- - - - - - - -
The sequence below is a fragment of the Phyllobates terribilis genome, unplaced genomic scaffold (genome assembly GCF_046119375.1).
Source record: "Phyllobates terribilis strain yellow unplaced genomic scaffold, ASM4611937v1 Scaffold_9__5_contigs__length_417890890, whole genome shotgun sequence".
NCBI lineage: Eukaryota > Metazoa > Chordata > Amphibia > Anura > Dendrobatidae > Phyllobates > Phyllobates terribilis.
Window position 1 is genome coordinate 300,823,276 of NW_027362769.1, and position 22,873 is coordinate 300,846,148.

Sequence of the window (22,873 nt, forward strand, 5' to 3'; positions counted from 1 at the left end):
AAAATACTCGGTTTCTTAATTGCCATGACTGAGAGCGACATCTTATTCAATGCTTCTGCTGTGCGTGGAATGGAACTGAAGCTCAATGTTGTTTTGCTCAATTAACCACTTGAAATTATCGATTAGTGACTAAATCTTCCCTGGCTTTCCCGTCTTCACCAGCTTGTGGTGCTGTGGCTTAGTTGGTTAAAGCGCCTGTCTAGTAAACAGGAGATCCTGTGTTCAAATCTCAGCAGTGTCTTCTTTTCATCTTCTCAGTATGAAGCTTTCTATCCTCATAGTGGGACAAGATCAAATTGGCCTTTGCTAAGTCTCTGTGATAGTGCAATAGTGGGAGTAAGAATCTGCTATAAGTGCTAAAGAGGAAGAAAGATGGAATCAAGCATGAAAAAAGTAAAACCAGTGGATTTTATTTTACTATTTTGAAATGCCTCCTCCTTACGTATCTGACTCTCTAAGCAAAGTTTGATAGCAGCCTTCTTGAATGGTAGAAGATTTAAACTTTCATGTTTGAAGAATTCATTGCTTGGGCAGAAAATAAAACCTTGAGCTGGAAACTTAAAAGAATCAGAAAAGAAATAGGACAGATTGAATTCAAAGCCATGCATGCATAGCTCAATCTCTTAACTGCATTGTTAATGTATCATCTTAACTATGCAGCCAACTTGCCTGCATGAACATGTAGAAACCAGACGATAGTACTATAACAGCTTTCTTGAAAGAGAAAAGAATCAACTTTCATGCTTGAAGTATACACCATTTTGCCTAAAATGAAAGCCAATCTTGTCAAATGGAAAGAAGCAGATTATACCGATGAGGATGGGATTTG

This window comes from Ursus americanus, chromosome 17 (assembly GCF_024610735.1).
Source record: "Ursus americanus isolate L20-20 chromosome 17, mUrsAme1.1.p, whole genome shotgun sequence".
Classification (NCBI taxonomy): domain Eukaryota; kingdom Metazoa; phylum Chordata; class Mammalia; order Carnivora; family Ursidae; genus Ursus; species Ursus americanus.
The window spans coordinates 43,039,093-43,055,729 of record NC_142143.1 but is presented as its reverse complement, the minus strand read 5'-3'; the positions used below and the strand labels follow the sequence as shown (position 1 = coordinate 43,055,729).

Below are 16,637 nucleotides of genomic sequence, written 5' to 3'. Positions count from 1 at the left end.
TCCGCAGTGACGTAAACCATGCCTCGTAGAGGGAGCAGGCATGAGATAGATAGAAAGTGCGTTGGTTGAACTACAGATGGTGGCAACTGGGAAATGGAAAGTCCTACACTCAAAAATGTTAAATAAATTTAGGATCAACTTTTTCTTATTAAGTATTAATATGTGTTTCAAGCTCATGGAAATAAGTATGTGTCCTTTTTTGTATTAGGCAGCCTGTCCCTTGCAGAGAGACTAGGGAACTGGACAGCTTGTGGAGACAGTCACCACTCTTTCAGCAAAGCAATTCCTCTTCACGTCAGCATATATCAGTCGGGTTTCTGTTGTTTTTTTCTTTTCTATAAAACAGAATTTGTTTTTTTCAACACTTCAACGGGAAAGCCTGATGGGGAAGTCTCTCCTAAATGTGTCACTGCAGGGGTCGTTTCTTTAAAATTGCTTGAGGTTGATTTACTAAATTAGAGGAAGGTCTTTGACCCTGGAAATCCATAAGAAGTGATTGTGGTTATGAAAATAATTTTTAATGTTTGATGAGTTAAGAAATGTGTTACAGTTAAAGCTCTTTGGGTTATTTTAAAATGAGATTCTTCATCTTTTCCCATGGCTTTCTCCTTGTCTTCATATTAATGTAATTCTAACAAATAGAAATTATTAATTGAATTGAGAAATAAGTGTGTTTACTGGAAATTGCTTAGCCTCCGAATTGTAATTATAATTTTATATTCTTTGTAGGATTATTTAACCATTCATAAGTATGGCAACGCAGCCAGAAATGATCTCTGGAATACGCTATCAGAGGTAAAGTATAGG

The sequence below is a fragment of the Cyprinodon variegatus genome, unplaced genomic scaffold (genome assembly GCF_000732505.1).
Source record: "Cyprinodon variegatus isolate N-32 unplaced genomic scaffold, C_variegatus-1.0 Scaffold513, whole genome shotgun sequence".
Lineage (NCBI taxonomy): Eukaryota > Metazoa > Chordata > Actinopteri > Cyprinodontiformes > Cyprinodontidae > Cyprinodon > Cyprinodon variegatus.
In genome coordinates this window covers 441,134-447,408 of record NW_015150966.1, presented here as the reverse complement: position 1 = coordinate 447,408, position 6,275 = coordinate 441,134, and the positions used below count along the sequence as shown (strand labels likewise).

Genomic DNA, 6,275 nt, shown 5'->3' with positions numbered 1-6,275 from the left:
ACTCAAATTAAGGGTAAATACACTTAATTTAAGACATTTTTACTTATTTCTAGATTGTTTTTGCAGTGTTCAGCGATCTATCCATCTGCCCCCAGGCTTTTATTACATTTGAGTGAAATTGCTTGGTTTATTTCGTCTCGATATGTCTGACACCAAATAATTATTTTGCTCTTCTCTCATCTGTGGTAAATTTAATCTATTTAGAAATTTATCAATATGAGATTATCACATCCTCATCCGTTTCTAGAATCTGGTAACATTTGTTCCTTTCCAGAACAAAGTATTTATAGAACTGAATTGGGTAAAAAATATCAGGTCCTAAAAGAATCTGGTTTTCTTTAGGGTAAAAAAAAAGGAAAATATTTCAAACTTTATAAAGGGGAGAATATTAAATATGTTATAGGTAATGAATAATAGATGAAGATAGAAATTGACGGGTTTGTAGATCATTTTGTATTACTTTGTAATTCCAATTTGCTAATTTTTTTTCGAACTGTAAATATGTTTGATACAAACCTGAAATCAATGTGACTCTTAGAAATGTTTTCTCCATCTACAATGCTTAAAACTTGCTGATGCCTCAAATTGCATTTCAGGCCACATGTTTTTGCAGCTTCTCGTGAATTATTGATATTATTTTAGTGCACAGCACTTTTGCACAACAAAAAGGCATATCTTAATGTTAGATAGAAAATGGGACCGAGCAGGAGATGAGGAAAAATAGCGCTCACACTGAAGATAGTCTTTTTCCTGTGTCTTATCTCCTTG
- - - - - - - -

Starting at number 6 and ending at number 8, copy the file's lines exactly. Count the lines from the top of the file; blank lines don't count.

AAAATACTCGGTTTCTTAATTGCCATGACTGAGAGCGACATCTTATTCAATGCTTCTGCTGTGCGTGGAATGGAACTGAAGCTCAATGTTGTTTTGCTCAATTAACCACTTGAAATTATCGATTAGTGACTAAATCTTCCCTGGCTTTCCCGTCTTCACCAGCTTGTGGTGCTGTGGCTTAGTTGGTTAAAGCGCCTGTCTAGTAAACAGGAGATCCTGTGTTCAAATCTCAGCAGTGTCTTCTTTTCATCTTCTCAGTATGAAGCTTTCTATCCTCATAGTGGGACAAGATCAAATTGGCCTTTGCTAAGTCTCTGTGATAGTGCAATAGTGGGAGTAAGAATCTGCTATAAGTGCTAAAGAGGAAGAAAGATGGAATCAAGCATGAAAAAAGTAAAACCAGTGGATTTTATTTTACTATTTTGAAATGCCTCCTCCTTACGTATCTGACTCTCTAAGCAAAGTTTGATAGCAGCCTTCTTGAATGGTAGAAGATTTAAACTTTCATGTTTGAAGAATTCATTGCTTGGGCAGAAAATAAAACCTTGAGCTGGAAACTTAAAAGAATCAGAAAAGAAATAGGACAGATTGAATTCAAAGCCATGCATGCATAGCTCAATCTCTTAACTGCATTGTTAATGTATCATCTTAACTATGCAGCCAACTTGCCTGCATGAACATGTAGAAACCAGACGATAGTACTATAACAGCTTTCTTGAAAGAGAAAAGAATCAACTTTCATGCTTGAAGTATACACCATTTTGCCTAAAATGAAAGCCAATCTTGTCAAATGGAAAGAAGCAGATTATACCGATGAGGATGGGATTTG

This window comes from Ursus americanus, chromosome 17 (assembly GCF_024610735.1).
Source record: "Ursus americanus isolate L20-20 chromosome 17, mUrsAme1.1.p, whole genome shotgun sequence".